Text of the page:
Territory Stories

Annual Report Commissioner of Consumer Affairs 1990-91 and Annual Report Consumer of Motor Vehicles Dealers 1990

Details:

Title

Annual Report Commissioner of Consumer Affairs 1990-91 and Annual Report Consumer of Motor Vehicles Dealers 1990

Other title

Tabled Paper 1022

Collection

Tabled Papers for 6th Assembly 1990 - 1994; Tabled Papers; ParliamentNT

Date

1992-08-20

Description

Tabled by Daryl Manzie

Notes

Made available by the Legislative Assembly of the Northern Territory under Standing Order 240. Where copyright subsists with a third party it remains with the original owner and permission may be required to reuse the material.

Language

English

Subject

Tabled papers

File type

application/pdf

Use

Copyright

Copyright owner

See publication

License

https://www.legislation.gov.au/Details/C2021C00044

Parent handle

https://hdl.handle.net/10070/292545

Citation address

https://hdl.handle.net/10070/398618

Page content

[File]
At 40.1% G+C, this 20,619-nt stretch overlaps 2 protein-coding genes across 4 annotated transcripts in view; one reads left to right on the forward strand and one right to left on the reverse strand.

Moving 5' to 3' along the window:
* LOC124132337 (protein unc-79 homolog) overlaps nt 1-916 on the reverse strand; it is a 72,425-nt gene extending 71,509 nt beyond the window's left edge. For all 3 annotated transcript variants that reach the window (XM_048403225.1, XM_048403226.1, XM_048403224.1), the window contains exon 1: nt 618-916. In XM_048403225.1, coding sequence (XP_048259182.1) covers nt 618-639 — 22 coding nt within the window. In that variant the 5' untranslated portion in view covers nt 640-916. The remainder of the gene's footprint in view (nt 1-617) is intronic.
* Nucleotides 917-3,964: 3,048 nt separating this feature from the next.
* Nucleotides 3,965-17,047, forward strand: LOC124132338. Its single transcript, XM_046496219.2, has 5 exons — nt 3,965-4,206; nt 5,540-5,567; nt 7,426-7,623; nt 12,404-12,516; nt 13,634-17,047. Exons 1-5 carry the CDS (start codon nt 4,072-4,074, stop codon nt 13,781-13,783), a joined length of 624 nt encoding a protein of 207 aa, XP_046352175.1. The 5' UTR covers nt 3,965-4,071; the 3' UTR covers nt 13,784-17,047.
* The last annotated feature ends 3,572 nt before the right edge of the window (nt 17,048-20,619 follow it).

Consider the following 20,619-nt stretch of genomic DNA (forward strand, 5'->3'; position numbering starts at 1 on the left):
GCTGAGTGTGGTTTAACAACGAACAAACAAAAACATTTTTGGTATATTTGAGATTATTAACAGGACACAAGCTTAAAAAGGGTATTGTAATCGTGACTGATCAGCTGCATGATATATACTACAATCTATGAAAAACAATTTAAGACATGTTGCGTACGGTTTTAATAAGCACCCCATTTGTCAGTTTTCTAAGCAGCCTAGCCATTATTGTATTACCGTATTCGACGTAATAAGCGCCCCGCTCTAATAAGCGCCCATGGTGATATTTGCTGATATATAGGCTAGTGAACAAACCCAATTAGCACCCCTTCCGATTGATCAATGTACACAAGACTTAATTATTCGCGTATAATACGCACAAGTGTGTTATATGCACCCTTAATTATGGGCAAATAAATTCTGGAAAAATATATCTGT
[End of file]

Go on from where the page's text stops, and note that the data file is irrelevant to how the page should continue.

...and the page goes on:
TENANCY DISPUTES AND STATUTORY DETERMINATIONS The Tenancy Act provides a means by which tenancy disputes can be settled by way of statutory determination without reference to court The current legislation is essentially directed at residential tenancies although the provisions relating to recovery of premises also apply to business premises. The Act provides for a Commissioner of Tenancies and his delegate, appointed by the Minister. The Commissioner has primary responsibility for such matters as the determination of fair rent and setdement of disputes related to security deposit monies. Withholding of a tenants security deposit by a landlord continues to be the most common tenancy matter referred to the Office of Consumer Affairs. There are only three reasons why these deposits can be withheld and these must be substantiated by the landlord: unpaid rent; premises left unreasonably dirty; or making good any damages. Under the Tenancy Act, the delegate of the Commissioner of Tenancies made 42 determinations regarding the disbursement of security deposit monies in this period. The Act provides for an appeal against determinations made by the Commissioner, or his delegate, to the Local Court. Only one appeal was lodged within the period and this matter was withdrawn. As intended, the number of appeals against statutory determinations have greatly reduced over the last 5 years which indicates an improved administration of the associated provisions. The Tenancy Act also enables the Commissioner to determine fair rents and 3 requests were received and determined during this period. A serious increase in the time taken to determine Tenancy matters is continuing to develop due to the reduction of staff. A single Tenancy Officer serviced the Territory up to this year but tenancy matters have been incorporated within the general disputes area since the ERC cut to staffing. The statistical record of tenancy matters for the 1990/91 period is shown at appendix A. CLOSURE RESULTS OF DISPUTES SETTLED Uniform descriptions for the results of consumer disputes are identified in the NCCSS. The broad categories are: Redress, No Redress and Referred/Advised to Another Agency. The following Groupings describe the results of the 480 disputes settled this year. The outcome of the conciliations performed by Consumer Affairs officers is an important performance indicator of the effectiveness of the Dispute Resolution service of the program. This year, the redress rate displays a continuation of the high level of performance of officers engaged in this area of work. 24


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